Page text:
The Arkansas River between Buena Vista and Salida offers at least 10 boat ramps for float fishing, and numerous wade fishing access areas.  There are some serious class III-IV rapids throughout this zone, so educate yourself before you go.  Being a freestone river, the Ark supports diverse bug life, including tons of caddis, Baetis, PMD's, drakes, golden stones, and more.


Nymphs To Try:  Size 8-12 Pat’s Rubber Legs in coffee,  olive, or tan | TDJ Golden Stone size 14 -16 | Tungsten CDC Hare’s Ear size 14-18 | K’s Latex Caddis Larva size 16-18 | Mercury Black Beauty size 18-22 | Rojo midge red or chartreuse size 18-22 | Two Bit Hooker black or dark olive size 18-20 | Purple Zebra midge size 18-22 | Bling Midge cream size 18-24 |

Dries To Try:  Parachute Adams size 16-24 | Brook Sprouts Midge black, grey, or cream size 18-24 | CDC Morgans Midge size 18 - 22 | Snow Shoe Midge Cluster size 18-22 | Hi-Vis Griffith’s Gnat size 18-22

Streamers To Try:  Kyle’s Super Yummy Yellow size 04 | Zonker white size 04 | Wooly Buggers black and  olive size 04-08 | Near Nuff Sculpin tan or olive size 04 - 06 | Crystal Buggers white size 08-10




       River flows are 400 CFS, and above as you head downstream, with water temps in the 30's through 40's.  Cold nights and morning often see slush in the water, but trout are normally ready to feed during the warmer parts of the day, after the slush has melted.  There has been some solid mid day midge hatches, and fish rising to them occasionally, but we have been having the most luck nymphing deeper runs, pools, and tailouts.  Attractor nymphs along with Baetis, midge, and caddis larva imitations have been our go to flies.



       200 CFS of water is still being released from twin lakes, so flows will be 300 CFS and greater on the Arkansas from Twin lakes to Pueblo Reservoir.  The Arkansas Valley has been seeing significant snow storms from Leadville through Salida, so expect snowy banks and wintery conditions.  However the river is still very fishable, and a nymph rig can be productive when fished through deeper and calmer water that provides holding areas for trout during winter.  Adolescent stonefly nymphs, and midge larva/emergers are providing the most food for trout at the moment. Egg imitations can also still produce takes from trout on the lower sections of the Arkansas at this time as well.  Warmer days could also see some trout chasing small small to medium sized streamers when given the opportunity.



        River flows have gone up and are currently near 600 CFS in this zone.  This is due to increased releases from Twin Lakes Reservoir, and it sounds like this will continue until the reservoir is low enough to make room for the majority of spring runoff next year.  There has been some off color water with the abrupt rise in flow but this should clear up fairly quickly.  Nymphing with larger attractor patterns imitating stonefly nymphs, and caddis larva etc. that have been stirred up in the fresh release of water could be effective.  Midges, Baetis, eggs, and smaller fish will also be part of the trouts diet in this stretch of water as well.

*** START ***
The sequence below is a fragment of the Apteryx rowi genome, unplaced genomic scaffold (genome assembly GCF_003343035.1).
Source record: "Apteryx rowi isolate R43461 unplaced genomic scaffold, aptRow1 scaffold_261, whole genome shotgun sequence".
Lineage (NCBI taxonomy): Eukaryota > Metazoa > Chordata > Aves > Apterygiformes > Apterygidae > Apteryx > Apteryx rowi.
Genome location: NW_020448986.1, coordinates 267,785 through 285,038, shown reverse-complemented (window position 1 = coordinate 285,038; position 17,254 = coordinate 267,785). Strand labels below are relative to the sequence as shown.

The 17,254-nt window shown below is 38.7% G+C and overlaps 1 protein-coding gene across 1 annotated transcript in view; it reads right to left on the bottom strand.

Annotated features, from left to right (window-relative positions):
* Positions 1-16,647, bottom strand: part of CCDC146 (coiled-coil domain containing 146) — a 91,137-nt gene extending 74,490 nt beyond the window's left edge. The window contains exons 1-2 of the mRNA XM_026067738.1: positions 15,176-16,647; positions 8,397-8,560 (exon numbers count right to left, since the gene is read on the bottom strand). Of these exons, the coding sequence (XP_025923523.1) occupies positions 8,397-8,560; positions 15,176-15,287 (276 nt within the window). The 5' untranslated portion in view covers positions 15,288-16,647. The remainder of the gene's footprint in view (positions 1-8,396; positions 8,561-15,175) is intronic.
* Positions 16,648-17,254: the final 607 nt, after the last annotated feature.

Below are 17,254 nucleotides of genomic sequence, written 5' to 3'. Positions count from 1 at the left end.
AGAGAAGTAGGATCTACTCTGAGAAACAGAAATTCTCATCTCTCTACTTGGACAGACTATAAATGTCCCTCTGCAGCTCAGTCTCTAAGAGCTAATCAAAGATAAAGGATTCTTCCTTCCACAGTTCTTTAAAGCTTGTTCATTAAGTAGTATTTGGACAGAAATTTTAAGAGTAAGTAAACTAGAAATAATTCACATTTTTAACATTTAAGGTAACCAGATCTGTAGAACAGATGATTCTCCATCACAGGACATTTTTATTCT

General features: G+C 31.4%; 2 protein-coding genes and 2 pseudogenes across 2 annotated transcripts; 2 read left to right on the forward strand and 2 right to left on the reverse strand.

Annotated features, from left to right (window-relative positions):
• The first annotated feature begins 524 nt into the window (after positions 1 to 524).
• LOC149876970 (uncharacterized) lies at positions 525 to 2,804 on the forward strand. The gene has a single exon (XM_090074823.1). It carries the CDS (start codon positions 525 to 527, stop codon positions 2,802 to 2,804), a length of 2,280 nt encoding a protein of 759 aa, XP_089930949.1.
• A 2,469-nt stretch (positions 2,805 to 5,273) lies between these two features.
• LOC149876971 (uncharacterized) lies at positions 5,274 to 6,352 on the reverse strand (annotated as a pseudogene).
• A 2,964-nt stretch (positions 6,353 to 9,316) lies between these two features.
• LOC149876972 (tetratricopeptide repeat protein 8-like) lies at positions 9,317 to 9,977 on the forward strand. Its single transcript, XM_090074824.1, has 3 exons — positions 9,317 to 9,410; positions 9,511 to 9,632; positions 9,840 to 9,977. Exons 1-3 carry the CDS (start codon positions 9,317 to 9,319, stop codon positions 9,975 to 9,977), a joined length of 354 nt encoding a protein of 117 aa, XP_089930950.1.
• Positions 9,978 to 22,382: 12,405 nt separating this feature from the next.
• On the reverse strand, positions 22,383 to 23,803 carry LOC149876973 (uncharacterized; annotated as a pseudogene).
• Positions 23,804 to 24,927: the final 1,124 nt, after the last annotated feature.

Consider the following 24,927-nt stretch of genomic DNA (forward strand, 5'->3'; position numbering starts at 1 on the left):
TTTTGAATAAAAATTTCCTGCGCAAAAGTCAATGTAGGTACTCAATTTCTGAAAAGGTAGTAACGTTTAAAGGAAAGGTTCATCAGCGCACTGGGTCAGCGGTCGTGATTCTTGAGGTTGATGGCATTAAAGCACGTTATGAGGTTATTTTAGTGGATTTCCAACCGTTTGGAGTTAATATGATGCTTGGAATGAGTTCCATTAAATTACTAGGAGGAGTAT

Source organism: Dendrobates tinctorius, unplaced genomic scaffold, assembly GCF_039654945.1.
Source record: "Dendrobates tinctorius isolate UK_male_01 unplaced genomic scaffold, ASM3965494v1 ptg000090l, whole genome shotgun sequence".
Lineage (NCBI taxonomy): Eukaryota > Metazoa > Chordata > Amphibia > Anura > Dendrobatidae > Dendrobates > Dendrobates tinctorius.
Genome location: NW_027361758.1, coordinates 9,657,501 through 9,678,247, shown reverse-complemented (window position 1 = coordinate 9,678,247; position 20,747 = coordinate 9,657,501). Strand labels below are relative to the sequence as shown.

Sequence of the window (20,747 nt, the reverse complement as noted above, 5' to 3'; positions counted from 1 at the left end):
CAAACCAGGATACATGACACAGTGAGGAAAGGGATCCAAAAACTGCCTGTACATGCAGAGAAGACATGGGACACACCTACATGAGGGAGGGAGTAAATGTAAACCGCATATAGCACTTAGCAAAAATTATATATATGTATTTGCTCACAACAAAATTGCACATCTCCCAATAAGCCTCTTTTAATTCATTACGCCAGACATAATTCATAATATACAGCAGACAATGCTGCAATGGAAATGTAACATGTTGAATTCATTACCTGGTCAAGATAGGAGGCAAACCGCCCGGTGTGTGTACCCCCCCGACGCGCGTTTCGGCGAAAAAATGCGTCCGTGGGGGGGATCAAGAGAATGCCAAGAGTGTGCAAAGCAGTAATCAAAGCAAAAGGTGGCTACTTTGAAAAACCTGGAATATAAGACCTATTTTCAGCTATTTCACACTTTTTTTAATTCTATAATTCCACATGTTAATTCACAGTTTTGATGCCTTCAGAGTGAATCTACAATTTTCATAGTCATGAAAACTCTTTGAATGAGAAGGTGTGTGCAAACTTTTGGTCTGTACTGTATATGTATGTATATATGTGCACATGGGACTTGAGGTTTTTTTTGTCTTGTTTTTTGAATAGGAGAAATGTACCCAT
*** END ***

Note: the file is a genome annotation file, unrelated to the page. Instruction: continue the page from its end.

Flows are still near 400 CFS in this Zone with water temps in the mid to high 40's.  This stretch of river will be a bit more active then the Arkansas near Leadville, as it is quite a bit lower in elevation, and therfore warmer in general.  Trout are feeding on golden stonefly nymphs, Baetis nymphs, and midge larva/emergers for the most part.  It is also full spawn season for brown trout, so egg imitations are also producing.  Streamers imitating small trout, and leaches can also be effective during the spawn season.  Please keep an eye out for spawning beds and do not wade on, or fish over them.



        River flows are up a bit this week, and current flows are just above 400 CFS.  Water temps are varying between the mid 40’s to low 50’s.  Weather taken a warmer trend over the last week, and daytime temps have been in the 50’s and 60’s.  Trout have transitioned to deeper/slower lies for feeding and holding, but there will be brown trout in shallow riffles for spawn season.  BWOs and midges have been hatching, with stonefly nymphs, and caddis larva also available to trout. Eggs and baitfish can also catch a trouts attention at this point in time.  nymph rigs, and streamers will be are usually the most productive angling methods here at this point in time.



       River Flows are near 350 CFS here, with water temps varying in the 40’s-50’s.  Last weeks cold spell has caused fish to starting to hold in deeper water more consistently, and brown trout are starting to spawn.  The weather ahead looks warm, and BWOs, and midges are still active in this zone.  Some golden stonefly nymphs, and caddis larva are available to trout here also.  Eggs will also be on the menu, and brown trout will be more aggressive towards other fish.  Please be aware of spawning beds, and do not wade on, or fish over them.